It’s not necessarily a bad idea to purchase a business that’s struggling financially. Sometimes a buyer has the vision and expertise required to grow the business into a profitable investment.

Understand the Business Operations

How will you run the business? What are the existing contracts with suppliers and customers? What are your obligations to the seller or the staff? Do you need to enter into new contracts? Are you required to complete testing or get permits to operate the business?

Taking over business operations is a complicated process. A smooth transition demands that you take the time to plan these details and understand what’s involved from beginning to end.

Fulfill Obligations to Employees

Check employee records and understand what is owed to each one. You may choose to keep the employees on because they’re already trained and know how the business operates. This can be a substantial liability, however, so review your options with a lawyer.

Confirm the Business Location

Are you able to keep operating the business from the existing location? If the building is leased, review the agreement to make sure you can take over the lease. If the building is owned by the business, due diligence is required before you purchase the business.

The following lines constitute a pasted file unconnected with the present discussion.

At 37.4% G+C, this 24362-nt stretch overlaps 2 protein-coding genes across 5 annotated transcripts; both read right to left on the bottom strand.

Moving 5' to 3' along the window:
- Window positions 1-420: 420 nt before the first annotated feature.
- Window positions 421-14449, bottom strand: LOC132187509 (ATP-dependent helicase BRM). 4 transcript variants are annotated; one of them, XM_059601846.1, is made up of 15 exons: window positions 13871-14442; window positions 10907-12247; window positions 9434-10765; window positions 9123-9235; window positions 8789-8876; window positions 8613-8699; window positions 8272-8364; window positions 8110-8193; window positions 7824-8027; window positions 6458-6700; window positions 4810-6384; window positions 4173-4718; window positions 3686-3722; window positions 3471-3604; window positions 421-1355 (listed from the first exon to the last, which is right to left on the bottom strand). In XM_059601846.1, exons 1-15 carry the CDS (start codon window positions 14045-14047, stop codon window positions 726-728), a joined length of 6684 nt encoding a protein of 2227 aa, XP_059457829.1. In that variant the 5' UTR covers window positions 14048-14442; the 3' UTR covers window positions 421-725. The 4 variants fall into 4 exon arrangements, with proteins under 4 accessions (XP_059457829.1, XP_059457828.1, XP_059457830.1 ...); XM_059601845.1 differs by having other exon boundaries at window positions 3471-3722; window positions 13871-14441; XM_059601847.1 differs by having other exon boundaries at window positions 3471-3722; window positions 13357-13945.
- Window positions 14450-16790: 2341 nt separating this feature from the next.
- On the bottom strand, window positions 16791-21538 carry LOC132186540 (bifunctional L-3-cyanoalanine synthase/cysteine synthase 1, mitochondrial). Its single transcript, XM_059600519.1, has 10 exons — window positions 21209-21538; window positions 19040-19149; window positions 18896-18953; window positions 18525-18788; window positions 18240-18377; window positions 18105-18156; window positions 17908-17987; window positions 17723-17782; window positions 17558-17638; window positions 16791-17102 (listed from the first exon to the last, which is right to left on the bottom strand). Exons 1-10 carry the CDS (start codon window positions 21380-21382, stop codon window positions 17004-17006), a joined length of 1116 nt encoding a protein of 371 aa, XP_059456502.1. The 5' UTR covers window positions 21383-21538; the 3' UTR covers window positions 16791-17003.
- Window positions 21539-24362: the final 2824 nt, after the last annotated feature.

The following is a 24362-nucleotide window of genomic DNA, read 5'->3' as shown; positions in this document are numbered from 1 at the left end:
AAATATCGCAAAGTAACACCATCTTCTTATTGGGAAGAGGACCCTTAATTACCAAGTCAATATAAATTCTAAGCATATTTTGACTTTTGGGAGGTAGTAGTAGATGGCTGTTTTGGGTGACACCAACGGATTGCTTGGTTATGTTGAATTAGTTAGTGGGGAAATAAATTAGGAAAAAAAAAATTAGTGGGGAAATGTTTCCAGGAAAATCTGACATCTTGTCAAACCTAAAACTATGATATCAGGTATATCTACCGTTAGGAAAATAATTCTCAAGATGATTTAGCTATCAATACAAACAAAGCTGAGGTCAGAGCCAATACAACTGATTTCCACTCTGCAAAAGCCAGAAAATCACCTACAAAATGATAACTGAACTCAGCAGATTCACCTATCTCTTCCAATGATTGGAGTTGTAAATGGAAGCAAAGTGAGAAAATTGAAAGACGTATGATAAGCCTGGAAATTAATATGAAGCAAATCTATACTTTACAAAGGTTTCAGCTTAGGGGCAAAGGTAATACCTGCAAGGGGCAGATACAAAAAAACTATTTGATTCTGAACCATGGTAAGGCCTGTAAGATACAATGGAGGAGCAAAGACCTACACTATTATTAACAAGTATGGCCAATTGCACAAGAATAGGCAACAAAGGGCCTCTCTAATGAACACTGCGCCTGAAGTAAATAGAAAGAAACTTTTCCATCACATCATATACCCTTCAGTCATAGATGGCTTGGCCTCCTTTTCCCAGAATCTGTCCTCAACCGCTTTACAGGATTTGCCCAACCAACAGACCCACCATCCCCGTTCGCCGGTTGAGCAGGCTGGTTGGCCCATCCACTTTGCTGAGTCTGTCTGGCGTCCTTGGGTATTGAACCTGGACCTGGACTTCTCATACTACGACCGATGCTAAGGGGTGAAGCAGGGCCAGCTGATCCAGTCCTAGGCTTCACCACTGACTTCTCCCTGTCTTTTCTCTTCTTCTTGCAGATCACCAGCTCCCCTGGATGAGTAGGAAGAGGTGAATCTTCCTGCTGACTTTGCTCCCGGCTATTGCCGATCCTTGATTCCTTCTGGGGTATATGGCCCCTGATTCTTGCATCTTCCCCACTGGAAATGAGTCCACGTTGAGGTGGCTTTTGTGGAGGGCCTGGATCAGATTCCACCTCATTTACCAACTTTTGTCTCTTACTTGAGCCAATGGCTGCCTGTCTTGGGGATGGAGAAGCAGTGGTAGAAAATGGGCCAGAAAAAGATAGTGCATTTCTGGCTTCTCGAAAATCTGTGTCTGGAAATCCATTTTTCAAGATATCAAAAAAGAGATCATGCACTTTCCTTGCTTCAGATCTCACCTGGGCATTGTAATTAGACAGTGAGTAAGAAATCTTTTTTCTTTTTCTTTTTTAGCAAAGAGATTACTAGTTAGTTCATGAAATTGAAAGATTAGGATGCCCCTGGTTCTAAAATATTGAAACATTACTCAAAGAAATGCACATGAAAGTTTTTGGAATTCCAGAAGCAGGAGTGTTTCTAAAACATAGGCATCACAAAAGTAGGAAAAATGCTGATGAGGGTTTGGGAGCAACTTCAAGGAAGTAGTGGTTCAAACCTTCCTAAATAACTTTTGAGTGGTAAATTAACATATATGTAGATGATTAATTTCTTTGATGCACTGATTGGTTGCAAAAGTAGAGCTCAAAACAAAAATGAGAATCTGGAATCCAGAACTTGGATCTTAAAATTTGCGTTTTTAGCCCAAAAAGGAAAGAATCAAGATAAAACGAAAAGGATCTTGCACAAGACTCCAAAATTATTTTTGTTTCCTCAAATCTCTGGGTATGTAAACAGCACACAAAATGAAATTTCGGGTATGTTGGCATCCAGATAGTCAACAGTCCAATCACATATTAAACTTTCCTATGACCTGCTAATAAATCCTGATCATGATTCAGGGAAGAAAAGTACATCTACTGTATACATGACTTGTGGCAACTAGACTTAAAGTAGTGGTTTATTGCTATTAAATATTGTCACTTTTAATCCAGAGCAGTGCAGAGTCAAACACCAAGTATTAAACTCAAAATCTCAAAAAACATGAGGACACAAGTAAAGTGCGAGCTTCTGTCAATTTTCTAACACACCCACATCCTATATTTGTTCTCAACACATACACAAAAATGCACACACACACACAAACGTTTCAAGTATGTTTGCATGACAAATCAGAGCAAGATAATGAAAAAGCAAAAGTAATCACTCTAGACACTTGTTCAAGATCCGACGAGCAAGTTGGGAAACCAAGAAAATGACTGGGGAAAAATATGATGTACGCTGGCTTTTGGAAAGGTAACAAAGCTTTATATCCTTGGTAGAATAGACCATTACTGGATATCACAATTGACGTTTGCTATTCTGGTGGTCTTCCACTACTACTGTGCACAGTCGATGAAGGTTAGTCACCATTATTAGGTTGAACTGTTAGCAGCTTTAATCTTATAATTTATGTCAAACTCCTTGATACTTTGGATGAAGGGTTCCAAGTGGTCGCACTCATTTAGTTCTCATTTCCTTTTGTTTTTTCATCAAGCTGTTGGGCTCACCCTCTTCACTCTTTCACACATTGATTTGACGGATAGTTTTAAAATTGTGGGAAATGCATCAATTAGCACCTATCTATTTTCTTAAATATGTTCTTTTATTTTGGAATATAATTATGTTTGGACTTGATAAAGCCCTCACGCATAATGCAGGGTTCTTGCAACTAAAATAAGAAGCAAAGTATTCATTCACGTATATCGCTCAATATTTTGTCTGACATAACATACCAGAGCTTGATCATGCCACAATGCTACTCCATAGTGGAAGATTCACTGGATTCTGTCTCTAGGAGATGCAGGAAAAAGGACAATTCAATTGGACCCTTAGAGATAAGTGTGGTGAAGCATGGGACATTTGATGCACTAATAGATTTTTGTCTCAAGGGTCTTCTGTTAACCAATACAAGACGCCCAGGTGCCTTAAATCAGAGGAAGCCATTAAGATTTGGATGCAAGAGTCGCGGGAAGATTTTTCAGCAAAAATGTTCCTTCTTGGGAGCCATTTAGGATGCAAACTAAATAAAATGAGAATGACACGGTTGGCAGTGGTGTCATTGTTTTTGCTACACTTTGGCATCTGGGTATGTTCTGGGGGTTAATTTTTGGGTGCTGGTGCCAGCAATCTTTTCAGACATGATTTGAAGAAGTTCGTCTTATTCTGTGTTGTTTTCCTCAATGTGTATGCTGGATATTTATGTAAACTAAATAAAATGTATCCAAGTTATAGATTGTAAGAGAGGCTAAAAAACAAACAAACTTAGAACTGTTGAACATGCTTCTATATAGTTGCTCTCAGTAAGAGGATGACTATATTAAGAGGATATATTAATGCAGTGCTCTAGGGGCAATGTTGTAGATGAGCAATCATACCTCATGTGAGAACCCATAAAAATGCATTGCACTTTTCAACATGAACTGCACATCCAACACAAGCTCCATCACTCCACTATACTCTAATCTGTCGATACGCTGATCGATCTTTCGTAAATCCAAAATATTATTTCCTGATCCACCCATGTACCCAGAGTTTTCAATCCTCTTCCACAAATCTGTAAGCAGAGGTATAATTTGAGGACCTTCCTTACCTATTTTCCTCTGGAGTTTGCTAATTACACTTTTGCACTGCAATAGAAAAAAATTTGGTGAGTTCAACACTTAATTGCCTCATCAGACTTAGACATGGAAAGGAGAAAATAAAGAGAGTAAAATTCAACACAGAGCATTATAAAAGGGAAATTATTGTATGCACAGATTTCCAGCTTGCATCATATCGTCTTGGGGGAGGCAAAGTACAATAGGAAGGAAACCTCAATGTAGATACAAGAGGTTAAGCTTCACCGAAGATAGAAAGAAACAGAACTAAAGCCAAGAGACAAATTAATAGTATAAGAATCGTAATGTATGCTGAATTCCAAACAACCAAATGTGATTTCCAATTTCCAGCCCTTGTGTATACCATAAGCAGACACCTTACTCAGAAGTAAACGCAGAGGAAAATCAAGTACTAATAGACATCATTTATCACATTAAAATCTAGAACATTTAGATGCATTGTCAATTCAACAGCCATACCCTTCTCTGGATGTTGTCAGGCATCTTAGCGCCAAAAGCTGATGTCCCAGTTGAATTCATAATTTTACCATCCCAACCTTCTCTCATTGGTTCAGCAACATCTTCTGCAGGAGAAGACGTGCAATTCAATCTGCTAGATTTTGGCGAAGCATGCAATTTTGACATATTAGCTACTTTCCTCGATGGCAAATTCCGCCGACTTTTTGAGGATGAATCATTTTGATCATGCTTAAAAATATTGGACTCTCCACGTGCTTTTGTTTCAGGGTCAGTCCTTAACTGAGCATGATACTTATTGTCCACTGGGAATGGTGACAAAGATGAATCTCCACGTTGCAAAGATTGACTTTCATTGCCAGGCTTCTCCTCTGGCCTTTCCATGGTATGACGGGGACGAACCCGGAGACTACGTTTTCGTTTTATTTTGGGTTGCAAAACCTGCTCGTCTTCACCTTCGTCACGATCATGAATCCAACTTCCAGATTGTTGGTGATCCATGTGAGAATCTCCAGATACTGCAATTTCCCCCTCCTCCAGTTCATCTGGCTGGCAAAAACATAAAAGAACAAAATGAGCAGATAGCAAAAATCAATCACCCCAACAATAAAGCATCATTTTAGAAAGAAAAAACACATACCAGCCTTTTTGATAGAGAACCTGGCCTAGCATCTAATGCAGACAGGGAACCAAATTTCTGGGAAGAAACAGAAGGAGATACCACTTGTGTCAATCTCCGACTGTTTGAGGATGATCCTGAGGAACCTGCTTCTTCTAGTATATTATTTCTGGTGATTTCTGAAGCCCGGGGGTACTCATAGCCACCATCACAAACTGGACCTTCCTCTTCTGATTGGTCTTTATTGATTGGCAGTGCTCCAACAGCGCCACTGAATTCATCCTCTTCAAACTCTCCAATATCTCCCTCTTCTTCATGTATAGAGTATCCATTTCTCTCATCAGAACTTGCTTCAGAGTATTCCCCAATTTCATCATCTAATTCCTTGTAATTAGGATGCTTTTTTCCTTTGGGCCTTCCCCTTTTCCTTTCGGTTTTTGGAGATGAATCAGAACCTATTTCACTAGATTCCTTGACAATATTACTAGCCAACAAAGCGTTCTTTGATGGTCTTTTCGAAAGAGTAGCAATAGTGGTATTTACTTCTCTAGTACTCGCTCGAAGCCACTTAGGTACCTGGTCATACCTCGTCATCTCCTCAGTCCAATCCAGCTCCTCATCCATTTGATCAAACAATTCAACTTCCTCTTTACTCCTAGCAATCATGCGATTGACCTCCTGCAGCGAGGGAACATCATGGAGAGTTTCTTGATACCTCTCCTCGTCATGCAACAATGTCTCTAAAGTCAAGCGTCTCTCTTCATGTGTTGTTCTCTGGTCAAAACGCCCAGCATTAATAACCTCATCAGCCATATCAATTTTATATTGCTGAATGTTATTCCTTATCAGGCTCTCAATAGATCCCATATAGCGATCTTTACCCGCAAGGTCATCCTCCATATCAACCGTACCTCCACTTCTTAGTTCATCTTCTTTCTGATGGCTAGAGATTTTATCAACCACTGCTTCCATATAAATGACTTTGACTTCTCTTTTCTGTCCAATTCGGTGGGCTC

If you plan to move the business to a new location, choose wisely! Location has a significant impact on the success of any business.

How to Prepare to Sell Your Business

It’s a good idea for any business to have a succession plan or exit strategy. This can actually add to the value of your business when you decide to sell. It facilitates a smooth transition to the new ownership.

Preparation for the sale of your business includes:

  • Financial Records – Prepare clear documentation that shows the financial history of your business and shows profitability and performance projections. Have your financial statements reviewed or audited by an accountant.
  • Legal Documents – Ensure your corporate legal documentation is current, including shareholder agreements, leases, employment contracts, and other agreements.